A couple of years ago, the Supreme Court handed down a case called Padilla versus Kentucky. It’s a very important case in both the criminal and deportation contexts because, in that case, the Supreme Court said that if you plead guilty to a crime and are a noncitizen, and if you did not know that you would be deported as a result of that crime, you have the opportunity to go back to the state court or the federal sentencing court to ask the judge to undo the conviction that now renders you deportable.
We’ve been involved in deportation proceedings in which we have taken on our clients’ representation not only in the deportation case itself, but have also gone back to the state or federal criminal court and tried to undo the conviction based on the Supreme Court case. In these cases, the defendant was never given the opportunity to make what’s called a “knowing and voluntary decision” to plead guilty to the crime—because no one ever told them that they would be deported.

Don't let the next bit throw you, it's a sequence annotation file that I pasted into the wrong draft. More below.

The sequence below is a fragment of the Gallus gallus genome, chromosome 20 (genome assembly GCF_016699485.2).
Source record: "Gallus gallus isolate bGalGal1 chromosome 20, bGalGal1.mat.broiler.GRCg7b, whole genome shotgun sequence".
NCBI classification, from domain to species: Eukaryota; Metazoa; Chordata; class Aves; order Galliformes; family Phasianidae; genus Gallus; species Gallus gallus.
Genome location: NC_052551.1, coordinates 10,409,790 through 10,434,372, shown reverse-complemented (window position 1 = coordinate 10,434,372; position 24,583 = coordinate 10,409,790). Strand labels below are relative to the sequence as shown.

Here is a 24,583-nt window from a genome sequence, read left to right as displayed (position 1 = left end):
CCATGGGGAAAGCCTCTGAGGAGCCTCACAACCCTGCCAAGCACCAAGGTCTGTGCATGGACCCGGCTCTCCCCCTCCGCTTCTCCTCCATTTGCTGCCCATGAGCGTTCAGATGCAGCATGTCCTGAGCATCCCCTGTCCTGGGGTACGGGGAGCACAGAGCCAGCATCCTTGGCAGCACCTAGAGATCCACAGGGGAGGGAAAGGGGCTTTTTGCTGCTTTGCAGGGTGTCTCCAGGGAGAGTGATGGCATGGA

If we can undo the plea and the conviction goes away, there’s no basis for the deportation. We’ve had plenty of clients who were let out of jail because we were able to undo the conviction that was underlying the deportation case itself, so let us help you! Call a St. Louis deportation attorney at Hacking Law Firm to find out how we can help you.